A Moment of Zen
A common belief about the teaching methods of Zen Buddhism, most especially the short instructive parables called koans, is that they’re intentionally obscure appeals to non-rational thought, meant to be answered by absurdity and nonsense. What IS the sound of one hand clapping?
The problem with this line of thinking is that cultural metaphors are difficult, if not impossible, for someone outside of that culture to identify.
Referring to the fox who declared the grapes to be sour, or the frogs who rejected the log as their king, would be easily identified by someone familiar with Western culture as drawing on specific Aesopian fables; the references would be ways of pointing at the fables’ morals without naming them explicitly, which is a powerful rhetorical technique.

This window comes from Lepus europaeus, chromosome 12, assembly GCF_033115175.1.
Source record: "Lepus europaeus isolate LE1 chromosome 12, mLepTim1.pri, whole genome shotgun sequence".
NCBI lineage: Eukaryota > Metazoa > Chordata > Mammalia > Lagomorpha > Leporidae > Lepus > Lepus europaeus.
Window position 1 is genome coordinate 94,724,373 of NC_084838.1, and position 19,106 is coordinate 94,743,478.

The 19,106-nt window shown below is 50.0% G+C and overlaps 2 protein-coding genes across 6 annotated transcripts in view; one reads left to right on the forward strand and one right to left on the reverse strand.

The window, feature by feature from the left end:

Similarly, the students of Zen teachers would be exposed to metaphors of diverse schools of thought functioning like a pair of hands. In that context, the infamous koan is easily understood – and grasping how the students were expected to provide a spontaneously-generated response indicating that they understood becomes a great deal simpler.
Anyone can memorize and regurgitate dogma. Testing for true understanding requires fresh, unplanned responses, and that’s the heart of many Zen practices. Mere nonsense doesn’t cut it.